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MLB ends “Papa Slam” promotion following Papa John founders’ use of the n-word

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John Schnatter, the founder of Papa John’s pizza, resigned as chairman of the company’s board last night after it was reported that he used the n-word and said other insensitive stuff on a conference call. Of course, in typical corporate America style, he said it a couple of months ago and everyone at the company knew about it. It was just reported yesterday. So, in essence, he was fired not for being a racist jackwagon, but for the public finding out he was a racist jackwagon.

If you watch a lot of baseball and spend any time looking at baseball highlights at MLB.com, you know that one of the more visible promotions going on these days is the “Papa Slam” promotion, in which people got discounts on pizza after players hit grand slams. Baseball is part of corporate America too, and I wondered yesterday if the Papa John n-word fiasco would impact the promotion:

Guess someone at MLB was listening, because according to Yahoo Sports, MLB has suspended the promotion. It stopped counting the “Papa Slams” yesterday, not including Greg Bird‘s slam last night. Yahoo later confirmed that, no, this was no oversight and the promotion had been suspended.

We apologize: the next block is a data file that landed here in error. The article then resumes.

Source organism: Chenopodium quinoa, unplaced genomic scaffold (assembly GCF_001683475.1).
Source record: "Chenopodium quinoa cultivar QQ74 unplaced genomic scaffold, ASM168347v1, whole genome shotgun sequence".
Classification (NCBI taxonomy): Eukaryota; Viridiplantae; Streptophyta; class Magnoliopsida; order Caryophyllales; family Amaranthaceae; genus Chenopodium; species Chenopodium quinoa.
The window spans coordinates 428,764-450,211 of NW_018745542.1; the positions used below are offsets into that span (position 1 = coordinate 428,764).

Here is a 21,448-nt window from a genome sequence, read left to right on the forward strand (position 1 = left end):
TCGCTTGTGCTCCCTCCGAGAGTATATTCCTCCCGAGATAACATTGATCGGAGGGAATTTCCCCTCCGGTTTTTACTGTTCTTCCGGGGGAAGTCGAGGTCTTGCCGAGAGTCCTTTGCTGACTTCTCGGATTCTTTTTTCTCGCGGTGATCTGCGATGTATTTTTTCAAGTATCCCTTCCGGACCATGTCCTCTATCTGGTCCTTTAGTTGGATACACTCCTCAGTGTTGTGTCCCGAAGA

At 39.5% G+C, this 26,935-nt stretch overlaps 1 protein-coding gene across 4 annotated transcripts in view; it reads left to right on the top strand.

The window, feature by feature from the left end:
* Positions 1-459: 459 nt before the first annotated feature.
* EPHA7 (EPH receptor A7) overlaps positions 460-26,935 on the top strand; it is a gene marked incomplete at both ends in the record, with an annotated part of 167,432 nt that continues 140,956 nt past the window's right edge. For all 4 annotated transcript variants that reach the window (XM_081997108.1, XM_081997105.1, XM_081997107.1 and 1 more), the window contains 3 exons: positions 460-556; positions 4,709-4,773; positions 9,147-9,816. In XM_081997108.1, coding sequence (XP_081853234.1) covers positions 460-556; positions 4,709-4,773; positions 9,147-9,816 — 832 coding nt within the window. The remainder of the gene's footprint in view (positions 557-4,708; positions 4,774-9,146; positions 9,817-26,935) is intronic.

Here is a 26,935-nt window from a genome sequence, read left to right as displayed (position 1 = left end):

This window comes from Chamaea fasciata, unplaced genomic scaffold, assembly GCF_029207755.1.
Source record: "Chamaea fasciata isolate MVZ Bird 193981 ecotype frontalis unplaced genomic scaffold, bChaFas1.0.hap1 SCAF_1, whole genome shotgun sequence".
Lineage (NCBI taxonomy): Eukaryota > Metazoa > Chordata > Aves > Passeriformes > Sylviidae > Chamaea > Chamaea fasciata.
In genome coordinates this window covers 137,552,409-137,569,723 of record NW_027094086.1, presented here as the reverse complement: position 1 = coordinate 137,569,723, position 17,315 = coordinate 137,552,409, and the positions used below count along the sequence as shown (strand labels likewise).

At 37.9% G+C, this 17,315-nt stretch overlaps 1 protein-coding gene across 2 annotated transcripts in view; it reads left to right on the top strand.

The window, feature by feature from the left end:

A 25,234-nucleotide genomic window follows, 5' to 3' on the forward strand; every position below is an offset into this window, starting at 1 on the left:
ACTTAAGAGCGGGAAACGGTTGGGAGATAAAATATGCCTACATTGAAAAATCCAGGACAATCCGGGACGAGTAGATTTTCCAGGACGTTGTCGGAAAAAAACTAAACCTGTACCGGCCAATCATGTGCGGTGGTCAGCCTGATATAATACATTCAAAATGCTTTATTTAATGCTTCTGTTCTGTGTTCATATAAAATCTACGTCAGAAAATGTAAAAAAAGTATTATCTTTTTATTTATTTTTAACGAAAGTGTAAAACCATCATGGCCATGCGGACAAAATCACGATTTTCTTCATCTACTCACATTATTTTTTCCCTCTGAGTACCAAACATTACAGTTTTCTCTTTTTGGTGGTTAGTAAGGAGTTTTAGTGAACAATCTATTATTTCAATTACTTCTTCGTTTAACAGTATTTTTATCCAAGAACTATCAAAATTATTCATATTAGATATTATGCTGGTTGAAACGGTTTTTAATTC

All submissions for new grand slam promotional partners can be placed in the comments. I’ll start: “Poetry Slams.” Sponsored by that place that used to do an open mic but got tired of dudes strumming bad versions of “Wonderwall,” so they started something new. For each grand slam hit in baseball, you can take a coupon code down there and get 40% off a chai latte while listening to some college sophomore’s patter about how growing up in the suburbs sucked but provided the basis for a rebirth, now, with “eyes open forward/back turned to my father’s oppression” or whatever it is kids who are killing time before going to law school are going on about these days.

 

Brewers to give Mike Moustakas a look at second base

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The Brewers reportedly signed third baseman Mike Moustakas to a one-year, $10 million contract on Sunday. While the deal is not yet official, MLB.com’s Adam McCalvy reports that the Brewers plan to give Moustakas a look at second base during spring training. If all goes well, he will be the primary second baseman and Travis Shaw will stay at third base.

The initial thought was that Moustakas would simply take over at third base for the more versatile Shaw. Moustakas has spent 8,035 of his career defensive innings at third base, 35 innings at first base, and none at second. In fact, he has never played second base as a pro player. Shaw, meanwhile, has spent 268 of his 4,073 1/3 defensive innings in the majors at second base and played there as recently as October.

This is certainly an interesting wrinkle to signing Moustakas, who is a decent third baseman. He was victimized by another slow free agent market, not signing until March last year on a $6.5 million deal with a $15 million mutual option for this season. That option was declined, obviously, and he ended up signing for $5 million cheaper here in February as the Brewers waited him out. Notably, Moustakas did not have qualifying offer compensation attached to him this time around.

Last season, between the Royals and Brewers, the 30-year-old Moustakas hit .251/.315/.459 with 28 home runs and 95 RBI in 635 plate appearances.